The history of Melito Irpino, a small village in southern Italy is particular, though not unique in its genre. The development of its urban asset was, in fact, strongly affected by natural disasters such as hydrogeological and seismic events, which determined its transfer to another location. Due to its landslides and flooding it has been included since the beginning of the twentieth century among the unstable centers to be consolidated. The landslides were caused by peculiar geological characteristics of which the substrate essentially origins from different consistency Flysch elements. From the seismic point of view, Melito Irpino is part of the first category of the new seismic classification of the Campania Region. The most devastating earthquakes that damaged Melito date back to December 1456, which hit central and southern Italy and 5th June , 1688 which had the Sannio as epicentral area, both with l0 = XI MCS and M> 7 [1456: l0= XI MCS, Mw 7.2; 1688: l0 = XI MCS, Mw 7.O.] During the twentieth century, it was involved in two other disastrous earthquakes that caused serious damage to the village in 1930 with an intensity VIII and in 1962 with I = IX MCS and VIII ESI-07 intensity. The earthquake of 21st August 1962 was fatal for the village of Melito. In December of the same year it was left with 2182 inhabitants and 800 houses, most of which were unstable, 300 were to be demolished, 50 unrepairable and 200 were still uninhabitable yet repairable. From a geological point of view the situation turned even more dramatically when the whole valley area stretching from the old Ufita River bridge and the historical center of Melito was affected by a series of large slope instability such as rock falls, complex rotational slip, de facto complicating an extremely compromised situation. This was sufficient to encourage the transfer of the entire village in an other location. After more than half a century and considering the effects of two important earthquakes in 1962

  8. Approaches to Post-disaster Environmental Recovery

    Directory of Open Access Journals (Sweden)

    Mehrdad Farrokhi

    2016-01-01

    Full Text Available Background: Environment and its ecosystems are affected by various natural and man-made disasters. The environmental management in disasters tries to protect ecosystems, sustain development, reduce disaster risk, and adapt to or decrease the impact of climate change. This study aimed to investigate the impact of disasters on the environment and methods of reducing these effects. Materials and Methods: This review study was conducted by searching PubMed, Google Scholar, Elsevier, UNEP, SID, and Magiran databases using keywords of “environment”, “disasters”, “recovery”, and “lessons learned” from 1999 to 2015. Results: Decrease in surface and groundwater resources, pollution of water resources, deforestation, desertification, soil erosion, air pollution and extinction of animal species are among post-disaster environmental damages. As a result of such changes in the environment and ecosystem, water shortage and drought, loss of vegetation, and food insecurity will ensue. Due to these destructive incidents, the people’s ability to provide necessary resources for living decreases and their very lives are threatened. Consequently, they are forced to immigrate to save their lives. Conclusion: Environmental recovery is one of the effective strategies for achieving sustainable development. In this regard, public and private organizations as well as international ones and people should work together. Responsible organizations, the stakeholders at different levels, and the public must be trained in this area and introduced to the latest international standards. Rules and policies should be reviewed and revised in accordance with today’s needs and international standards.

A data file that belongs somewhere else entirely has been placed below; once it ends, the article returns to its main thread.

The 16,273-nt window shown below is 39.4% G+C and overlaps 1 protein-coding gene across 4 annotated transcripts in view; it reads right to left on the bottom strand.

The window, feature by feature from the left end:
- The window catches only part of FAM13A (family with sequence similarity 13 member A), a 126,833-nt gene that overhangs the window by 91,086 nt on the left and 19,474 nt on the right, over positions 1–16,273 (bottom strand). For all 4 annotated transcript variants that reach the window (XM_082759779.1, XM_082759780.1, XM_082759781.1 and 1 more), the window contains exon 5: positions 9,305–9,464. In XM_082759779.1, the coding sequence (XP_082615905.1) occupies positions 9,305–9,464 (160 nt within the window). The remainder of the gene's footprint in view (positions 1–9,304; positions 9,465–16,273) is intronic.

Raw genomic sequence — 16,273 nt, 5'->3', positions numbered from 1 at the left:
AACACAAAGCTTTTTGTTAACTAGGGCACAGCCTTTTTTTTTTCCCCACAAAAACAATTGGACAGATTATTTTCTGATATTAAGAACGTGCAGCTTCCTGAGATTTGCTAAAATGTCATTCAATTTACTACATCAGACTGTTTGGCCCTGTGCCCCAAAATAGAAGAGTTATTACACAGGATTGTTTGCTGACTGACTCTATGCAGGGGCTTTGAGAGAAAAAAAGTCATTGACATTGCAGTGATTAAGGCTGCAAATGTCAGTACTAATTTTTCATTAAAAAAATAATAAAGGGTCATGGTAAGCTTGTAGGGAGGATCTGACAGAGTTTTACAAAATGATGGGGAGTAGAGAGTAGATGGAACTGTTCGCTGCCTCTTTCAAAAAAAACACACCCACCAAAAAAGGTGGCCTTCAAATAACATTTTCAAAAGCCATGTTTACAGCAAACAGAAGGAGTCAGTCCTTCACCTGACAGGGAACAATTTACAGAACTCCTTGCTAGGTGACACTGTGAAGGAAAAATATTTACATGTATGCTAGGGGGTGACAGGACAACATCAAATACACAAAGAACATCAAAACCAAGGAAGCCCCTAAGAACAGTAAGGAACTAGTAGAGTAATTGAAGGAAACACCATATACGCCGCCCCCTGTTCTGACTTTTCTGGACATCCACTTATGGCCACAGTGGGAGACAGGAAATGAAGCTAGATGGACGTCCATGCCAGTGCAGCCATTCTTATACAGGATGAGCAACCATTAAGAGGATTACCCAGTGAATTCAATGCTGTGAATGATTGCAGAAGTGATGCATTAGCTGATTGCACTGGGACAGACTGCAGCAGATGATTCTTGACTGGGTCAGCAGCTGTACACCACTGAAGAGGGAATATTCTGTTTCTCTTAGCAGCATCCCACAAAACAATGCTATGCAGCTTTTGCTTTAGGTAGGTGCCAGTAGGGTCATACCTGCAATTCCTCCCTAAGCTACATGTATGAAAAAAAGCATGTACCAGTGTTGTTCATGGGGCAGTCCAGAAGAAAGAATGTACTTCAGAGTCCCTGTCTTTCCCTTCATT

9. Disaster, Disruption to Family Life, and Intimate Partner Violence: The Case of the 2010 Earthquake in Haiti

    Directory of Open Access Journals (Sweden)

    Abigail Weitzman

    2016-03-01

    Full Text Available Natural disasters have inherently social dimensions because they exacerbate preexisting inequalities and disrupt social norms and institutions. Despite a growing interest in the sociological aspects of disasters, few studies have quantitatively explored how disasters alter intrahousehold family dynamics. In this article, we develop and test a conceptual framework that explicates how natural disasters affect an important component of family life: intimate partner violence (IPV. We combine two waves of geocoded Demographic and Health Surveys data, collected before and after the 2010 earthquake in Haiti, with spatial data on variation in the earthquake’s destruction. Our findings indicate that exposure to earthquake devastation increased the probability of both physical and sexual IPV one to two years following the disaster. These increases were accompanied by substantial changes in family functioning, the household economy, and women’s access to their social networks. Select household-level experiences during and after the earthquake, such as displacement, were also positively associated with IPV. These findings provide new insights into the multidimensional effects of disasters on family life and have important theoretical and policy implications that extend beyond the particular case of Haiti.